Defense Media Network

Operating USS Gerald R. Ford’s Advanced Weapons Elevators

By Mass Communication Specialist 2nd Class Liz Thompson, USS Gerald R. Ford (CVN 78) Public Affairs

Every morning at 8 o’clock, Electrician’s Mate 2nd Class Nathan Beplate and his division prepare to make 10 runs of the advanced weapons elevators (AWE). They start with upper stage weapons elevator (USWE)-1 from the 02 level to the flight deck. Today he stands as the safety observer. He hears the phone talker make communication – everyone is in place. The flight deck is now ready to receive USWE-1.

There is one final check to verify nothing is in the way of the door platform.

Beplate, a native of Lewistown, Idaho assigned to USS Gerald R. Ford’s (CVN 78) weapons department’s G-4 division, then yells, “Clear!”

The elevator door slides from left to right as it closes. A dull hum of the magnets is heard until the door’s closure.

Beplate is the G-4 division work center supervisor where the division works exclusively with the AWEs. He checked aboard Ford in November 2013 as a Seaman Recruit and his entire tour has been spent working on the AWEs earning him the moniker of Ford’s AWE enlisted subject matter expert.

“I have been invested in the advanced weapons elevators since 2013,” said Beplate. “I take pride in my work and the fact that we are now up and operational. It took a lot of work to get to where we are today.”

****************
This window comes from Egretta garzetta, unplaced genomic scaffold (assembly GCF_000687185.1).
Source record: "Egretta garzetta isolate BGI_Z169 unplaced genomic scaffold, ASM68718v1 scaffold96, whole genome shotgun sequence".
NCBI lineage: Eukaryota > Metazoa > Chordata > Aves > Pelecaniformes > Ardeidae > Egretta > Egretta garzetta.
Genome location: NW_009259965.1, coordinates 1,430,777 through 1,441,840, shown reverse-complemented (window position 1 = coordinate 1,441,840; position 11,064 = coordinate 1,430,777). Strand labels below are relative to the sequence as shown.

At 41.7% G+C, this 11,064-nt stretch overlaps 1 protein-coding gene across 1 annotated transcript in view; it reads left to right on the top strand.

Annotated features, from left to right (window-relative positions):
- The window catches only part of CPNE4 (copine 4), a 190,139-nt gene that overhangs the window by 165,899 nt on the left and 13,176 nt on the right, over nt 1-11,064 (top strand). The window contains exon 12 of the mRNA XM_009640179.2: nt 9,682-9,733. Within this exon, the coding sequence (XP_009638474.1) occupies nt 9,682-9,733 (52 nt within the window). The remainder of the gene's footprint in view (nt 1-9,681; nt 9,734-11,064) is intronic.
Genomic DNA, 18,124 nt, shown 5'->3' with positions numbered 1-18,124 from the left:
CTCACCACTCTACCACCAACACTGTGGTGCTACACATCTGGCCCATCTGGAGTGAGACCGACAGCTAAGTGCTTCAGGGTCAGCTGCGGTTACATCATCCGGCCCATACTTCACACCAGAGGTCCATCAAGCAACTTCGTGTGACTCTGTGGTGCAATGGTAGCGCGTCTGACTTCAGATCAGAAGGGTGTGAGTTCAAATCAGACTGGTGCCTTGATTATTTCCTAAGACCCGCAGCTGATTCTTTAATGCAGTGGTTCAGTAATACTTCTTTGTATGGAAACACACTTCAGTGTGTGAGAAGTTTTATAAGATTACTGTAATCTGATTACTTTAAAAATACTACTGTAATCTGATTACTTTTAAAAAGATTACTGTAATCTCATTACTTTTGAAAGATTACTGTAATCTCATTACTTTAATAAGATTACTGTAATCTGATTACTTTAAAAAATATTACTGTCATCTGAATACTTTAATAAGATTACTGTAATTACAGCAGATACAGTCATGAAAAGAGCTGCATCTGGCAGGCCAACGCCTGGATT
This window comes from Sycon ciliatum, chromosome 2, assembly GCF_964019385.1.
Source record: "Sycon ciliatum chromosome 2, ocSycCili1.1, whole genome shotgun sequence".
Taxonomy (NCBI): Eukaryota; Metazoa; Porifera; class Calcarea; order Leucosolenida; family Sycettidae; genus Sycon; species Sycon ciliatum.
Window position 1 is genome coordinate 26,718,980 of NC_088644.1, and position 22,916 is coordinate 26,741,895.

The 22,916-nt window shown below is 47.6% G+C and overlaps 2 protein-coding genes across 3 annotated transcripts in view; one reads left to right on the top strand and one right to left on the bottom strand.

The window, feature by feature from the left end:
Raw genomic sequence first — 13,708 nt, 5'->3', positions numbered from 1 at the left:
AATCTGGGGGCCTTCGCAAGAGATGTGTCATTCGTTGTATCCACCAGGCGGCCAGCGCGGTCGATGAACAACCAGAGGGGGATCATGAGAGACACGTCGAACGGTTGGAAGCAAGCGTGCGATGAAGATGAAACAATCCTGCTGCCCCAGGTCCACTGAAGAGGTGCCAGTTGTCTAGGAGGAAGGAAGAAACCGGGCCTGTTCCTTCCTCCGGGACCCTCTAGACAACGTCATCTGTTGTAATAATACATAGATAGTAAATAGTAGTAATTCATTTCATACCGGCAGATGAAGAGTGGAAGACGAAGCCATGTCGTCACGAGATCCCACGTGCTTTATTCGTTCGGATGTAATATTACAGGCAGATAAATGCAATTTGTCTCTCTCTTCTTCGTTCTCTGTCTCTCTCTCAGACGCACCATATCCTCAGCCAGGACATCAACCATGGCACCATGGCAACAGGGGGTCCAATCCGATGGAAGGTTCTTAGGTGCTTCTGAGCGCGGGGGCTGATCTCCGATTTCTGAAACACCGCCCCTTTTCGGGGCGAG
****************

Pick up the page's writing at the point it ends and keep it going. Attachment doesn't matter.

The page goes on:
Ford’s AWEs are a first-of-its-kind system operated via electromagnetic, linear synchronous motors. This new technology increases both the speed and weapons carrying capacity of the platform while reducing required manning, maintenance, and total ownership costs.

The AWEs move up to 24,000 pounds of ordnance at 150 feet-per-minute – which contributes to a 33 percent increase in sortie generation rate compared to the legacy Nimitz-class carrier. Currently two of Ford’s 11 AWEs have been turned over to ship’s force and are operating as designed.

The turnover timeline consisted of an initial certification process, grooming phase, testing phase, final certification, then a turnover from Huntington Ingalls Industries – Newport News Shipbuilding (NNS) to ship’s crew.

Advanced Weapons Elevators

Lt. Donny James, left, USS Gerald R. Ford‘s (CVN 78) advanced weapons elevator officer, from Albany, Georgia, Chief Machinist’s Mate Franklin Pollydore, center, from Georgetown, Guyana, and Electrician’s Mate 2nd Class Nathan Beplate, right, from Lewistown, Idaho, all assigned to Ford‘s weapons department, pose for a photo in advanced weapons elevator 3 after a movement evolution. U.S. Navy photo by Mass Communication Specialist 2nd Class Liz Thompson

Once an AWE is turned over to the crew, Sailors must go through a training and qualification process and have personnel licensed before they can operate the elevators.

“The turnover was just the start for us,” said Beplate. “We have four PQSs (personnel qualification standards) for operator, safety observer, supervisor, and maintenance technician.”

Each PQS requires passing a written test and oral board before being issued a license.

The first Ford – and Navy – Sailor ever to be qualified and licensed to operate the AWEs was Lt. Donny James, the weapons engineering officer, from Albany, Georgia.

“I am proud of myself for being the first Sailor ever qualified on this cutting-edge technology,” said James. “But I was not looking for any acknowledgement. All of my guys have been working diligently to become qualified.”